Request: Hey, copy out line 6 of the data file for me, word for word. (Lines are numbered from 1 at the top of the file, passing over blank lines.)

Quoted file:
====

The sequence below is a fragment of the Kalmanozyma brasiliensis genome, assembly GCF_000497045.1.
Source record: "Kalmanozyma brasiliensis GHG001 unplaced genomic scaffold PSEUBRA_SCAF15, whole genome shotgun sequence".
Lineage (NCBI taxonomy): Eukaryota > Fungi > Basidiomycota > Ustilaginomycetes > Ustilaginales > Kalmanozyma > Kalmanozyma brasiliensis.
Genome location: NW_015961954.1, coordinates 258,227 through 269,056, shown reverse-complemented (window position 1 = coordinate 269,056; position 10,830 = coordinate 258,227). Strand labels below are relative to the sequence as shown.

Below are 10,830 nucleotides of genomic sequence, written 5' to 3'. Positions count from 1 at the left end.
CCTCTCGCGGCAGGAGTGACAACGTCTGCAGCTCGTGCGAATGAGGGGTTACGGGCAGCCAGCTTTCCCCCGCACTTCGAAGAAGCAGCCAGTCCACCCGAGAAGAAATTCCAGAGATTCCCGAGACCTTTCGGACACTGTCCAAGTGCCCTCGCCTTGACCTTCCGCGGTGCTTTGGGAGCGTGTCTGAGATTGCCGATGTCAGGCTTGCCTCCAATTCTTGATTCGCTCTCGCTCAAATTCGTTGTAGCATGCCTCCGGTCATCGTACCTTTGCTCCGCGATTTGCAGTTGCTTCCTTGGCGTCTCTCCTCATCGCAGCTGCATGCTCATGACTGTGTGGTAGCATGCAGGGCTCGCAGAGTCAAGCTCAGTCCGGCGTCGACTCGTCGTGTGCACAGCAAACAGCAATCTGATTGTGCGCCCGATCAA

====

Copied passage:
CCTCTCGCGGCAGGAGTGACAACGTCTGCAGCTCGTGCGAATGAGGGGTTACGGGCAGCCAGCTTTCCCCCGCACTTCGAAGAAGCAGCCAGTCCACCCGAGAAGAAATTCCAGAGATTCCCGAGACCTTTCGGACACTGTCCAAGTGCCCTCGCCTTGACCTTCCGCGGTGCTTTGGGAGCGTGTCTGAGATTGCCGATGTCAGGCTTGCCTCCAATTCTTGATTCGCTCTCGCTCAAATTCGTTGTAGCATGCCTCCGGTCATCGTACCTTTGCTCCGCGATTTGCAGTTGCTTCCTTGGCGTCTCTCCTCATCGCAGCTGCATGCTCATGACTGTGTGGTAGCATGCAGGGCTCGCAGAGTCAAGCTCAGTCCGGCGTCGACTCGTCGTGTGCACAGCAAACAGCAATCTGATTGTGCGCCCGATCAA